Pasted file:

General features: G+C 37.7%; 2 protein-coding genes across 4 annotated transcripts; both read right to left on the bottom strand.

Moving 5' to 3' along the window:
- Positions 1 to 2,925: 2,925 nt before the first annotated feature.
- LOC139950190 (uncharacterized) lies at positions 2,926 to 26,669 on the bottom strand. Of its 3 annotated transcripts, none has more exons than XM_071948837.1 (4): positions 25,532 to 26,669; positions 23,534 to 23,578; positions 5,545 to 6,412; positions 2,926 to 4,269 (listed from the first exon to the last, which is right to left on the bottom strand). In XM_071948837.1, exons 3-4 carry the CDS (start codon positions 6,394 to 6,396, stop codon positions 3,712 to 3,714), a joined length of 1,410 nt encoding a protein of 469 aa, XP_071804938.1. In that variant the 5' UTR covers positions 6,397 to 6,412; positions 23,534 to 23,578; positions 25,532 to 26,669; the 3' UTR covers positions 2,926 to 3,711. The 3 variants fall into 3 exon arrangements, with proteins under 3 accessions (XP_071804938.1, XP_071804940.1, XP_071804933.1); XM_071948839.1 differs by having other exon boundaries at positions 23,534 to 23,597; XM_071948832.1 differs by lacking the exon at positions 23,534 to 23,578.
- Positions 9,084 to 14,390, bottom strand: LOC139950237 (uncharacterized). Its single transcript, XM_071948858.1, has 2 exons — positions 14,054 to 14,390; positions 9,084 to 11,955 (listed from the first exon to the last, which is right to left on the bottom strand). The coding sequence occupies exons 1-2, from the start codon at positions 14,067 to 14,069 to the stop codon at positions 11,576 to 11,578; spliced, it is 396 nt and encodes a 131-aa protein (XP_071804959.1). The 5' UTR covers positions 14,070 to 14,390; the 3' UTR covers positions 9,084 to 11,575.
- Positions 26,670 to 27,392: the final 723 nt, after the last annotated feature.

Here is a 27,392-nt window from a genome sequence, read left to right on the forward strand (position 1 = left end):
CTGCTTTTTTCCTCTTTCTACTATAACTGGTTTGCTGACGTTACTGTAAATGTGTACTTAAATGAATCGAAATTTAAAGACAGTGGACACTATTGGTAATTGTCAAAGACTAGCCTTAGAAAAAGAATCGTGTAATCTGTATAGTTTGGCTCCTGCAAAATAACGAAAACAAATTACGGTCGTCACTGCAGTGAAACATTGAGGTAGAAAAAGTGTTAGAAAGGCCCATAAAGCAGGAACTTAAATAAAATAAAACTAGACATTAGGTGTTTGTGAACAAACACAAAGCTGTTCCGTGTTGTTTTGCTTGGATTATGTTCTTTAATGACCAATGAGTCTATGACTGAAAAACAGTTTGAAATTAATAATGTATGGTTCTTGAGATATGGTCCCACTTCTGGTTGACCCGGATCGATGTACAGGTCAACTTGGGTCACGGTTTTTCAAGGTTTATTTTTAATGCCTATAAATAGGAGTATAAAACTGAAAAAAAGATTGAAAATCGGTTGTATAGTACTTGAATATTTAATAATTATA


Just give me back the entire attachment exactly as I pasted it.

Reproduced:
General features: G+C 37.7%; 2 protein-coding genes across 4 annotated transcripts; both read right to left on the bottom strand.

Moving 5' to 3' along the window:
- Positions 1 to 2,925: 2,925 nt before the first annotated feature.
- LOC139950190 (uncharacterized) lies at positions 2,926 to 26,669 on the bottom strand. Of its 3 annotated transcripts, none has more exons than XM_071948837.1 (4): positions 25,532 to 26,669; positions 23,534 to 23,578; positions 5,545 to 6,412; positions 2,926 to 4,269 (listed from the first exon to the last, which is right to left on the bottom strand). In XM_071948837.1, exons 3-4 carry the CDS (start codon positions 6,394 to 6,396, stop codon positions 3,712 to 3,714), a joined length of 1,410 nt encoding a protein of 469 aa, XP_071804938.1. In that variant the 5' UTR covers positions 6,397 to 6,412; positions 23,534 to 23,578; positions 25,532 to 26,669; the 3' UTR covers positions 2,926 to 3,711. The 3 variants fall into 3 exon arrangements, with proteins under 3 accessions (XP_071804938.1, XP_071804940.1, XP_071804933.1); XM_071948839.1 differs by having other exon boundaries at positions 23,534 to 23,597; XM_071948832.1 differs by lacking the exon at positions 23,534 to 23,578.
- Positions 9,084 to 14,390, bottom strand: LOC139950237 (uncharacterized). Its single transcript, XM_071948858.1, has 2 exons — positions 14,054 to 14,390; positions 9,084 to 11,955 (listed from the first exon to the last, which is right to left on the bottom strand). The coding sequence occupies exons 1-2, from the start codon at positions 14,067 to 14,069 to the stop codon at positions 11,576 to 11,578; spliced, it is 396 nt and encodes a 131-aa protein (XP_071804959.1). The 5' UTR covers positions 14,070 to 14,390; the 3' UTR covers positions 9,084 to 11,575.
- Positions 26,670 to 27,392: the final 723 nt, after the last annotated feature.

Here is a 27,392-nt window from a genome sequence, read left to right on the forward strand (position 1 = left end):
CTGCTTTTTTCCTCTTTCTACTATAACTGGTTTGCTGACGTTACTGTAAATGTGTACTTAAATGAATCGAAATTTAAAGACAGTGGACACTATTGGTAATTGTCAAAGACTAGCCTTAGAAAAAGAATCGTGTAATCTGTATAGTTTGGCTCCTGCAAAATAACGAAAACAAATTACGGTCGTCACTGCAGTGAAACATTGAGGTAGAAAAAGTGTTAGAAAGGCCCATAAAGCAGGAACTTAAATAAAATAAAACTAGACATTAGGTGTTTGTGAACAAACACAAAGCTGTTCCGTGTTGTTTTGCTTGGATTATGTTCTTTAATGACCAATGAGTCTATGACTGAAAAACAGTTTGAAATTAATAATGTATGGTTCTTGAGATATGGTCCCACTTCTGGTTGACCCGGATCGATGTACAGGTCAACTTGGGTCACGGTTTTTCAAGGTTTATTTTTAATGCCTATAAATAGGAGTATAAAACTGAAAAAAAGATTGAAAATCGGTTGTATAGTACTTGAATATTTAATAATTATA